A paper published by University researcher Jason Yee and colleagues showed that rats that developed reciprocal supportive relationships during stress, in which they both asked for help and gave assistance to others, were likely to live longer. That research was reported in "Reciprocal Affiliation Among Adolescent Rats During a Mild Group Stressor Predicts Mammary Tumors and Lifespan," in the journal Psychosomatic Medicine.
Hermes was lead researcher in a paper published in Developmental Psychobiology that isolation disrupts the development of puberty in rats by accelerating maturation of ovarian function while simultaneously delaying mammary tissue development. As a result, the rats are more likely to development mammary tumors. The work was in a paper, "Isolation and the Timing of Mammary Gland Development, Gonadarche and Ovarian Senescence: Implications for Mammary Tumor Burden."
In a paper in the American Journal of Physiology, Hermes and McClintock reported that isolation caused a more pronounced inflammatory disease response in females than in males. That work was published in the paper "Social isolation and the inflammatory response: Sex differences in the enduring effects of a stressor."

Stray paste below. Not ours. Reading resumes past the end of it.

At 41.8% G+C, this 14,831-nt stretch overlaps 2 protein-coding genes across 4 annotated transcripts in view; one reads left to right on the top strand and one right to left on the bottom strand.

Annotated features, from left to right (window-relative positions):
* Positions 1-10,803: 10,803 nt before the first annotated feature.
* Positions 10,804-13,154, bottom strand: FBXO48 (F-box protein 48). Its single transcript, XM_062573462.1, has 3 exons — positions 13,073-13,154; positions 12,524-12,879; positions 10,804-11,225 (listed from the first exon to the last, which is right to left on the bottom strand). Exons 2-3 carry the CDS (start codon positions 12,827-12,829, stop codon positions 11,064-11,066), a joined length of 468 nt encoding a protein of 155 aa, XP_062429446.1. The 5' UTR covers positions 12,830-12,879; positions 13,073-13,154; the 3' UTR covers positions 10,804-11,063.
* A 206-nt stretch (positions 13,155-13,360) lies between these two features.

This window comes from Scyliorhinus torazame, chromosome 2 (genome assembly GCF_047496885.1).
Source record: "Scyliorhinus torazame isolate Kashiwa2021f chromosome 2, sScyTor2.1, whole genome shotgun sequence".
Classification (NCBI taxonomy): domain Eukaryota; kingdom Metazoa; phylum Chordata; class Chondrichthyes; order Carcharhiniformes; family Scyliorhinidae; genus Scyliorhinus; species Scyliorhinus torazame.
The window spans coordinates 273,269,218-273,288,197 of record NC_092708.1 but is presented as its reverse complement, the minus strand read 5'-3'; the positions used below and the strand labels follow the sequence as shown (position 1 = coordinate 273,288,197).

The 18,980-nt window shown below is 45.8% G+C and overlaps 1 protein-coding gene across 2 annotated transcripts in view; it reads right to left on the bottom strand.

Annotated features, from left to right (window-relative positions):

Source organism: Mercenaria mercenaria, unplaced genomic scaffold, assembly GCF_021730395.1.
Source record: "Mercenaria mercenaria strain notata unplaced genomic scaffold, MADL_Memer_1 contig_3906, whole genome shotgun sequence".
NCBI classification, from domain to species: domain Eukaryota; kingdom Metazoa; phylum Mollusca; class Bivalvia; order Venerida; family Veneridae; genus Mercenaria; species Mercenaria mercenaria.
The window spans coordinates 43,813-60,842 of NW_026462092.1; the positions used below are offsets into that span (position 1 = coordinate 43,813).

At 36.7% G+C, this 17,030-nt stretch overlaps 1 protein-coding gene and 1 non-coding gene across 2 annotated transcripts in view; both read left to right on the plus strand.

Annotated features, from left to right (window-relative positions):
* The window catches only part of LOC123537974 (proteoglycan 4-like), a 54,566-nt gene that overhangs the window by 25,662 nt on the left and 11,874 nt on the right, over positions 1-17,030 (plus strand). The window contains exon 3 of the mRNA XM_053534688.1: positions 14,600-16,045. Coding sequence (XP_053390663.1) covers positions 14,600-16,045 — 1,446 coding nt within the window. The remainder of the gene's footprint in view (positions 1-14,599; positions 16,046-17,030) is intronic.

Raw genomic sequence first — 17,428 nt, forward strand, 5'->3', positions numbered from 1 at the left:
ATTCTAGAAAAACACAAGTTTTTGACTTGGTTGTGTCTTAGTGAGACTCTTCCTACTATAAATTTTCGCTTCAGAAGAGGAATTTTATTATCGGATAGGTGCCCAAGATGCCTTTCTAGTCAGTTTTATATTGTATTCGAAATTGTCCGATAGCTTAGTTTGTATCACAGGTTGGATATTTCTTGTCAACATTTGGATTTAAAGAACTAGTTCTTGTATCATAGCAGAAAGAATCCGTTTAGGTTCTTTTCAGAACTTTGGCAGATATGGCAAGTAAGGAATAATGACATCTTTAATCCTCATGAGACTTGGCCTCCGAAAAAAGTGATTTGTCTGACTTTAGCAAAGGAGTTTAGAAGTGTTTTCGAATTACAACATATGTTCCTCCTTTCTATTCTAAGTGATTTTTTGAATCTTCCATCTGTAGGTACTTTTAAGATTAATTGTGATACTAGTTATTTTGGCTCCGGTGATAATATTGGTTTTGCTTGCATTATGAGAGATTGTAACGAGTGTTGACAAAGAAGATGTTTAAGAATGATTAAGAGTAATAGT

More recently, in a paper published in Cancer Prevention Research, Conzen and McClintock reported that social isolation of a genetic mouse model of human breast cancer resulted in larger mammary tumor growth. In a paper titled "A model of gene-environment interaction reveals altered mammary gland gene expression and increased tumor growth following social isolation," Conzen and McClintock showed that social isolation was associated with the increased expression of specific sets of genes involved in metabolism and inflammation.